Google rolled out the latest update to its Panda content-ranking algorithm last night, and already Internet hucksters are quaking in their boots. Panda 3.9, the latest salvo in the ongoing battle between the good guys with high-quality websites and the bad guys who build content farms and other low-quality sites of that ilk, will affect around 1 percent of all searches, Google said in a Twitter post.
The Panda algorithm, which is one of many algorithms that Google uses to rank Web content in its search results, debuted in 2011. Its release was part of Google's determination to improve the quality of its search results and improve user experience by eliminating websites that contain low-quality content.
Almost immediately, content farms and other websites with poorly written, keyword-stuffed information lost rank or disappeared completely from Google search results. The change affected about 12 percent of all searches, Google said.
This is the ninth iteration of the Panda algorithm. The previous update, 3.8, occurred on June 25. The algorithm got its name from Navneet Panda, a Google engineer.
In its tweet, Google also included a link to its guide to building high-quality sites.
"The changes to the Panda algorithm can have a positive impact on a company's website ranking if taken into consideration," said Pete Goold, managing director of Punch Communications, a PR, social media and SEO agency. "However, the negatives of not adhering to the guidelines can be costly, ultimately leading to a lack of online visibility which can affect a business's bottom line."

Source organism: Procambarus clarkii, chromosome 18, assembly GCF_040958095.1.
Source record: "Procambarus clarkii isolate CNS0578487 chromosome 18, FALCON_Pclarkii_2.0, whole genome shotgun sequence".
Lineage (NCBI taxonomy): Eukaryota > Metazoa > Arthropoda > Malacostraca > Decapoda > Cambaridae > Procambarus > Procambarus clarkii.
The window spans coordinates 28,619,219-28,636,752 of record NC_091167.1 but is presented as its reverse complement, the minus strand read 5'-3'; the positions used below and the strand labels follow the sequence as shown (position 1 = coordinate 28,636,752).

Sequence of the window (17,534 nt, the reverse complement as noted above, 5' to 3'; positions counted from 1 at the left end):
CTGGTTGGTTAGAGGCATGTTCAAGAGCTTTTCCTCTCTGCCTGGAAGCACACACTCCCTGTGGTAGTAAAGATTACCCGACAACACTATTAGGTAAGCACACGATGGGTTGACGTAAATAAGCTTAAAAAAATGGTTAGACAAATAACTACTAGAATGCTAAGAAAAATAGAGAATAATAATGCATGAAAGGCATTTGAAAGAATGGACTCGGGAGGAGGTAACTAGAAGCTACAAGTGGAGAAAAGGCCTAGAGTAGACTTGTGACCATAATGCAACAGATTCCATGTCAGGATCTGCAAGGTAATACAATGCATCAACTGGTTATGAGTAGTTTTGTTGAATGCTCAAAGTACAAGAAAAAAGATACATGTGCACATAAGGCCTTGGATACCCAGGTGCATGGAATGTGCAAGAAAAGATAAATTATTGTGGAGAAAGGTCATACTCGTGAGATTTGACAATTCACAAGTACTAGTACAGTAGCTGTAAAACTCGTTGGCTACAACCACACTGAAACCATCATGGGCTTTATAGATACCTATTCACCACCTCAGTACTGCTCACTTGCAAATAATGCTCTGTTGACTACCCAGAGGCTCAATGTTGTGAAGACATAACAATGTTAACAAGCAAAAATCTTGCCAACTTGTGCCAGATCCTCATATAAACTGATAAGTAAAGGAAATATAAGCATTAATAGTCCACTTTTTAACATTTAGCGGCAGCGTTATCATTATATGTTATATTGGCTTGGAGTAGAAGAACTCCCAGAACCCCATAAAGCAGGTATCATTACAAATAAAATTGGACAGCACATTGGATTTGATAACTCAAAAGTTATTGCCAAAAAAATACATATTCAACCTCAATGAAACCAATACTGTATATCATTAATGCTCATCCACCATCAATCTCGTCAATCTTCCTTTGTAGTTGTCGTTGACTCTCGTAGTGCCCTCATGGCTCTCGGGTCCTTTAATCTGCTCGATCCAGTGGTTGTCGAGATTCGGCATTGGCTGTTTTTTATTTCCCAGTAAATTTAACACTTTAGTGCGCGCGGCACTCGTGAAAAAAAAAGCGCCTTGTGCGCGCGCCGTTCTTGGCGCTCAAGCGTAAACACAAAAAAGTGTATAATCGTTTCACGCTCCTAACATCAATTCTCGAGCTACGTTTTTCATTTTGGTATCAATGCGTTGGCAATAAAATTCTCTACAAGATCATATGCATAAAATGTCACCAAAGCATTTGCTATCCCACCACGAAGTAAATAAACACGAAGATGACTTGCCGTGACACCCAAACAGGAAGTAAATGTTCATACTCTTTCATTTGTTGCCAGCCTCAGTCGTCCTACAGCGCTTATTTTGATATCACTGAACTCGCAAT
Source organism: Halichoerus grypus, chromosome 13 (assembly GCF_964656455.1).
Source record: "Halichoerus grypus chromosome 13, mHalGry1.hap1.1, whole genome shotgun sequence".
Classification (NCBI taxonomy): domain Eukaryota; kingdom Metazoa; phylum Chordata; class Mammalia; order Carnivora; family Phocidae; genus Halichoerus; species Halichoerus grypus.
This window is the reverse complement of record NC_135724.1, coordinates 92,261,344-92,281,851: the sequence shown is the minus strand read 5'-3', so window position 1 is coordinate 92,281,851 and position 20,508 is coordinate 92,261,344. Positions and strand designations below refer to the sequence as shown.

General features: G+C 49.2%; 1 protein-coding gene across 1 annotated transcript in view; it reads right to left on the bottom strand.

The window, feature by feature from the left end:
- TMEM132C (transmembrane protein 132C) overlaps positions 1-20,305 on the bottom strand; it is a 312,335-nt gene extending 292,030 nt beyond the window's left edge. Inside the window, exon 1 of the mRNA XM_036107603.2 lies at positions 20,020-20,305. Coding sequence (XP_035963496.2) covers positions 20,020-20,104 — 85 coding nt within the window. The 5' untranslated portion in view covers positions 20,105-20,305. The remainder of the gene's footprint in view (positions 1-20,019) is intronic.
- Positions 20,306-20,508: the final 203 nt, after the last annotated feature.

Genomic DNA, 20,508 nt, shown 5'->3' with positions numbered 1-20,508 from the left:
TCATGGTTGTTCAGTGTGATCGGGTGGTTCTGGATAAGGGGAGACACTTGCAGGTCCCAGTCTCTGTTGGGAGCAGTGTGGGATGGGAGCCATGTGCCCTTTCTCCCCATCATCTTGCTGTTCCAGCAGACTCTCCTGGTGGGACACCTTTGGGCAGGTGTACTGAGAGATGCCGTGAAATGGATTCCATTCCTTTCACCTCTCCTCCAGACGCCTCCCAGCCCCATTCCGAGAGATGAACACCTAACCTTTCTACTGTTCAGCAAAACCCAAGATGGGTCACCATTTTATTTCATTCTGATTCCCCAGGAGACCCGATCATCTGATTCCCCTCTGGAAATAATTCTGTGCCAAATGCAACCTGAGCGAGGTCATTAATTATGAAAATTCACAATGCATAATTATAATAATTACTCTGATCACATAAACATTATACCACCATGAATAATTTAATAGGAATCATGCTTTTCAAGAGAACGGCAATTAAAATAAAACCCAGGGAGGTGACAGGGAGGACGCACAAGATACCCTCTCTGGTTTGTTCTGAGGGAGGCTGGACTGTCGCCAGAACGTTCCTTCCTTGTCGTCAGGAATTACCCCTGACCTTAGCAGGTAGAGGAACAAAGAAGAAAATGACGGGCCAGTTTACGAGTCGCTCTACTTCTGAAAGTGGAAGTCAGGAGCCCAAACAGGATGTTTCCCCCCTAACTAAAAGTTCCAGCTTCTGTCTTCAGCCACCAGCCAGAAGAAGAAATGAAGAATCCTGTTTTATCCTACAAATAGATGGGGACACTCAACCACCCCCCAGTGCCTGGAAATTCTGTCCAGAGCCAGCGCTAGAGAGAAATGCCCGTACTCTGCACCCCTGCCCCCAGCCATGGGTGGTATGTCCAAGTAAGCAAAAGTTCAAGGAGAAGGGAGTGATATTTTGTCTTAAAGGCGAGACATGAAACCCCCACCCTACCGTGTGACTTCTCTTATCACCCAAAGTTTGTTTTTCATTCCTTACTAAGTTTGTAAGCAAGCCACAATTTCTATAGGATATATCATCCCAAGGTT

The enemy, Google is quick to note, is not the practice of search engine optimization itself.
"Google has said before that search engine optimization, or SEO, can be positive and constructive — and we're not the only ones," Matt Cutts, a Google distinguished engineer, wrote on the site's webmasters blog. "Effective search engine optimization can make a site more crawlable and make individual pages more accessible and easier to find. The goal of many of our ranking changes is to help searchers find sites that provide a great user experience and fulfill their information needs. We also want the 'good guys' making great sites for users, not just algorithms, to see their effort rewarded. To that end, we’ve launched Panda Changes that successfully returned higher-quality sites in search results."